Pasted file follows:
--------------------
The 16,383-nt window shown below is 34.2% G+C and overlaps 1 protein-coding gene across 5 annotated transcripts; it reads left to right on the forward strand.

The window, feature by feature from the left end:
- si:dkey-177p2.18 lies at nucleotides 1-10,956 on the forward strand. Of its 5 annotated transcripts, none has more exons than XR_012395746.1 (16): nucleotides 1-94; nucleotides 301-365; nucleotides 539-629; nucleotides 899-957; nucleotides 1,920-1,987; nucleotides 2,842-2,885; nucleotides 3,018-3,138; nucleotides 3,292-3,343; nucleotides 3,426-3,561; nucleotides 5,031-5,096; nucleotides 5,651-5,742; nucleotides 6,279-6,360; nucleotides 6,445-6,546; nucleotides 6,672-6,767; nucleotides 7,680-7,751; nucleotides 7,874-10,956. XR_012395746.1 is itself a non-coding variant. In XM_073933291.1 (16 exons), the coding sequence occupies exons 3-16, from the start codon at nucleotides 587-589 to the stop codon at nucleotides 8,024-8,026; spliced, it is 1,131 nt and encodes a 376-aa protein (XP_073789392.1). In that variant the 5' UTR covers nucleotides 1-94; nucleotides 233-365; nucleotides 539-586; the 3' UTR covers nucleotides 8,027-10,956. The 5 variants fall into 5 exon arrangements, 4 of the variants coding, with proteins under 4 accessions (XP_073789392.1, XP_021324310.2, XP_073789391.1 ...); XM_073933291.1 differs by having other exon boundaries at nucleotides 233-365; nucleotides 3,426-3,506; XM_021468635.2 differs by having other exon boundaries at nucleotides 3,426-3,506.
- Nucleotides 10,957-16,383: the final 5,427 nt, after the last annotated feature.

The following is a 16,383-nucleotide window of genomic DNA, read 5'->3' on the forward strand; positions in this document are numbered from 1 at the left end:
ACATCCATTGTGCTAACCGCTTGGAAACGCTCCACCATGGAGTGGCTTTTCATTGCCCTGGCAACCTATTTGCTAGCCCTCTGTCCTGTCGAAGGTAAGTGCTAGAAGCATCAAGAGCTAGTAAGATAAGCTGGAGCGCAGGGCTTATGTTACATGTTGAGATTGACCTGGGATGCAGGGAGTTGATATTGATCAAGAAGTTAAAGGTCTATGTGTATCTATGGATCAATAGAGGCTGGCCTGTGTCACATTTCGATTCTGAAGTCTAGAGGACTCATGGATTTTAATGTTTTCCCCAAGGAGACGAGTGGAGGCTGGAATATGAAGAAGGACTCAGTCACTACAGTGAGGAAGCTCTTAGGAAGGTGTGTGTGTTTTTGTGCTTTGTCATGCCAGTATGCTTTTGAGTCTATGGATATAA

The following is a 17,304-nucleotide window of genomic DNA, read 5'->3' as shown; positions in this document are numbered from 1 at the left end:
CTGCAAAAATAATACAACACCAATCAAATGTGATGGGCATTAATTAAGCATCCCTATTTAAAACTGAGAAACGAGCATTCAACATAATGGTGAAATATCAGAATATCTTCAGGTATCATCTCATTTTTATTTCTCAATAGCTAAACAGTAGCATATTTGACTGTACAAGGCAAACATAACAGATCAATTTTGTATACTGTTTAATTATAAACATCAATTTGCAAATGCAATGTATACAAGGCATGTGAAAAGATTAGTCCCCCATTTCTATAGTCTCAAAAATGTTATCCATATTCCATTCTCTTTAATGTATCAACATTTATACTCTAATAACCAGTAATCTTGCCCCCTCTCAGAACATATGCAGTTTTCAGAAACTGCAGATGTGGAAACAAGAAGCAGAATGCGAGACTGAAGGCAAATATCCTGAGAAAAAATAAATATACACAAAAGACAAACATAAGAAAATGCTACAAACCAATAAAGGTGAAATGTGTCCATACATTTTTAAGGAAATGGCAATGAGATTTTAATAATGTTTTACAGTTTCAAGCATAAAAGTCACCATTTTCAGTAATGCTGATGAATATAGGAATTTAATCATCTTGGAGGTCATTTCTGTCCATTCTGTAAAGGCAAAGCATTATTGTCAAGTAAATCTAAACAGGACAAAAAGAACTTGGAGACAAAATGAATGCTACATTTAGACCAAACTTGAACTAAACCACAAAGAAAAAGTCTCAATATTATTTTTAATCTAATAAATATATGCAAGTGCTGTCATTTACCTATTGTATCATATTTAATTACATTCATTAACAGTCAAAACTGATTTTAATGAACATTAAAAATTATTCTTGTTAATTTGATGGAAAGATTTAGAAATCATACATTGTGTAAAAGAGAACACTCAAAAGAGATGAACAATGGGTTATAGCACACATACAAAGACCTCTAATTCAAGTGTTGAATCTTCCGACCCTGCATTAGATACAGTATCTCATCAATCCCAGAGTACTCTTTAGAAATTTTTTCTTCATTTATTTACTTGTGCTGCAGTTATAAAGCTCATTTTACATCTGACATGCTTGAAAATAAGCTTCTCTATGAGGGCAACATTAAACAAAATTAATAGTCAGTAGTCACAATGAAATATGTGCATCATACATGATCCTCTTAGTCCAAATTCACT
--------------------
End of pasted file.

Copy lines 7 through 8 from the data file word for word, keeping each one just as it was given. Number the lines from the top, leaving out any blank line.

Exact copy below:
The following is a 17,304-nucleotide window of genomic DNA, read 5'->3' as shown; positions in this document are numbered from 1 at the left end:
CTGCAAAAATAATACAACACCAATCAAATGTGATGGGCATTAATTAAGCATCCCTATTTAAAACTGAGAAACGAGCATTCAACATAATGGTGAAATATCAGAATATCTTCAGGTATCATCTCATTTTTATTTCTCAATAGCTAAACAGTAGCATATTTGACTGTACAAGGCAAACATAACAGATCAATTTTGTATACTGTTTAATTATAAACATCAATTTGCAAATGCAATGTATACAAGGCATGTGAAAAGATTAGTCCCCCATTTCTATAGTCTCAAAAATGTTATCCATATTCCATTCTCTTTAATGTATCAACATTTATACTCTAATAACCAGTAATCTTGCCCCCTCTCAGAACATATGCAGTTTTCAGAAACTGCAGATGTGGAAACAAGAAGCAGAATGCGAGACTGAAGGCAAATATCCTGAGAAAAAATAAATATACACAAAAGACAAACATAAGAAAATGCTACAAACCAATAAAGGTGAAATGTGTCCATACATTTTTAAGGAAATGGCAATGAGATTTTAATAATGTTTTACAGTTTCAAGCATAAAAGTCACCATTTTCAGTAATGCTGATGAATATAGGAATTTAATCATCTTGGAGGTCATTTCTGTCCATTCTGTAAAGGCAAAGCATTATTGTCAAGTAAATCTAAACAGGACAAAAAGAACTTGGAGACAAAATGAATGCTACATTTAGACCAAACTTGAACTAAACCACAAAGAAAAAGTCTCAATATTATTTTTAATCTAATAAATATATGCAAGTGCTGTCATTTACCTATTGTATCATATTTAATTACATTCATTAACAGTCAAAACTGATTTTAATGAACATTAAAAATTATTCTTGTTAATTTGATGGAAAGATTTAGAAATCATACATTGTGTAAAAGAGAACACTCAAAAGAGATGAACAATGGGTTATAGCACACATACAAAGACCTCTAATTCAAGTGTTGAATCTTCCGACCCTGCATTAGATACAGTATCTCATCAATCCCAGAGTACTCTTTAGAAATTTTTTCTTCATTTATTTACTTGTGCTGCAGTTATAAAGCTCATTTTACATCTGACATGCTTGAAAATAAGCTTCTCTATGAGGGCAACATTAAACAAAATTAATAGTCAGTAGTCACAATGAAATATGTGCATCATACATGATCCTCTTAGTCCAAATTCACT